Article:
Sunday, October 14, 2007

Going to the Experts

This afternoon's mathematics panel with students from the Washougal School District was as entertaining as it was insightful. Fourteen students ranging from freshmen to seniors shared their thoughts about the teaching and learning of mathematics with pre-conference attendees.

As mentioned in an earlier blog, the discussion was moderated by Washougal Superintendent Teresa Baldwin. The students she gathered for this conversation exuded an enthusiasm for math. Although, one student acknowledged it was his love of science that led him to a deeper exploration of math ("since math is the language of science" he noted.) But they're also putting their talents to use outside the classroom by volunteering, participating in the Model United Nations or through music and dance.

Perhaps the most telling discussion point of the afternoon came when Baldwin asked the students how they would change math instruction. Here's a quick synopsis of some of their suggestions:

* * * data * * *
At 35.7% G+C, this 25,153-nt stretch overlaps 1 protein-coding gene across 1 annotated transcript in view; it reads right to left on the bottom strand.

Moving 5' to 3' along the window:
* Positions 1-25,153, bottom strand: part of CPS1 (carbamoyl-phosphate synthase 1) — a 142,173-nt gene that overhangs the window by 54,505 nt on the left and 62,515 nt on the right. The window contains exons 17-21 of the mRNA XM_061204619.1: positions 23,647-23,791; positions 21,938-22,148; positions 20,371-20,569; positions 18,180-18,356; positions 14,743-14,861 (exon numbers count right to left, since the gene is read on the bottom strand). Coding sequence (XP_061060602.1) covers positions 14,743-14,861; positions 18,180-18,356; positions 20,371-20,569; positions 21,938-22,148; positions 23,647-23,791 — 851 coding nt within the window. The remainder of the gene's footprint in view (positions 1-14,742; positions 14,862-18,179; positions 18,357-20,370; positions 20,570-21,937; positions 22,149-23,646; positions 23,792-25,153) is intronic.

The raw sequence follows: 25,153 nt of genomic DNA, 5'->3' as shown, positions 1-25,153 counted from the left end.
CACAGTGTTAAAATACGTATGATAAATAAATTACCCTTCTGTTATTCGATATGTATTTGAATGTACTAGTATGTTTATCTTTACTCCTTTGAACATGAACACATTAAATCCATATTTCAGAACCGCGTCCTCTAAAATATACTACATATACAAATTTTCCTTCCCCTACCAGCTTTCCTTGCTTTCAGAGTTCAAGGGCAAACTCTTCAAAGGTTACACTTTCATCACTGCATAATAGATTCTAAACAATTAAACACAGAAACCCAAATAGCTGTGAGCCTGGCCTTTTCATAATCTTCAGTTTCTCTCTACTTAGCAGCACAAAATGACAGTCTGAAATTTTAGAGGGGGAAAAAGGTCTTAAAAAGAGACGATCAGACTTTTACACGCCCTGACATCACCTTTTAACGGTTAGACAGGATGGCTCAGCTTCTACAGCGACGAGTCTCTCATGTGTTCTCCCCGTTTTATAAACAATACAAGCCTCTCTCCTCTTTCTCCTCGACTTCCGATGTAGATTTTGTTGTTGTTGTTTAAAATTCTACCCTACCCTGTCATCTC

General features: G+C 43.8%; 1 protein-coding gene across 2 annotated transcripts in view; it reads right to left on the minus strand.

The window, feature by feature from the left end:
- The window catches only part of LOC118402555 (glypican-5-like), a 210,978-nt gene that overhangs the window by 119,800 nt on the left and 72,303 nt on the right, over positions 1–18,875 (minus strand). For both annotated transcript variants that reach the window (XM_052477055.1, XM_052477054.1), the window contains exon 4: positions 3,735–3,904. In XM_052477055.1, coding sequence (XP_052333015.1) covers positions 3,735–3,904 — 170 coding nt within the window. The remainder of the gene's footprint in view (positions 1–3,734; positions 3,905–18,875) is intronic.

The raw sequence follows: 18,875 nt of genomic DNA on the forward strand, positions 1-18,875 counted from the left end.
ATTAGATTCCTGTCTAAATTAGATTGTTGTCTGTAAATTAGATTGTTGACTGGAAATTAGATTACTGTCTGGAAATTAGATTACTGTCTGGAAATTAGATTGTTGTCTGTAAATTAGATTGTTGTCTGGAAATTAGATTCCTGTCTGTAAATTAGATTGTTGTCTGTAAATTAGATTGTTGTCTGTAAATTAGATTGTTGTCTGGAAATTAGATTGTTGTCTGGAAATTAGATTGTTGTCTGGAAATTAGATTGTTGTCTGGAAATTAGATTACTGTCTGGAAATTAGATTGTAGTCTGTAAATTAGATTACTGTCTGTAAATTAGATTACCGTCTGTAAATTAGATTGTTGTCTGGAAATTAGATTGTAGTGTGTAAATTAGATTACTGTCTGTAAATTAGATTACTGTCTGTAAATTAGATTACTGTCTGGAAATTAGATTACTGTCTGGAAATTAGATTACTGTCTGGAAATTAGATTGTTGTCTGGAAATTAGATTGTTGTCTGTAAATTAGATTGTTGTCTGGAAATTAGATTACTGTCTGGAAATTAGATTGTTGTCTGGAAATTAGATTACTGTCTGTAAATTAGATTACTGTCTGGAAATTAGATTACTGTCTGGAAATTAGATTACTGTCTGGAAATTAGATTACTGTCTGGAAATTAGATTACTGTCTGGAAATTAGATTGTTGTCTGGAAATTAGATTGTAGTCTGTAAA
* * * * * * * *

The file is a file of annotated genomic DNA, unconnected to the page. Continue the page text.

• Show students how classroom instruction applies in real life situations. ("Repetition gets really boring.")
  • Help ensure students understand tested concepts by making them retake classroom assessments until they correctly answer all questions -- then let them proceed to the next chapter or section.
  • Make sure your teachers are sending positive messages about mathematics in the classroom. What they say has an enormous impact on student attitudes about math. ("It's bad when teachers have negative attitudes about math -- it transfers to the students.")
  • Don't abandon those multiplication time tables! The foundational skills are essential and should be emphasized in elementary school.
  • Teachers need to be able to explain things in different ways and be patient with students who need additional support.

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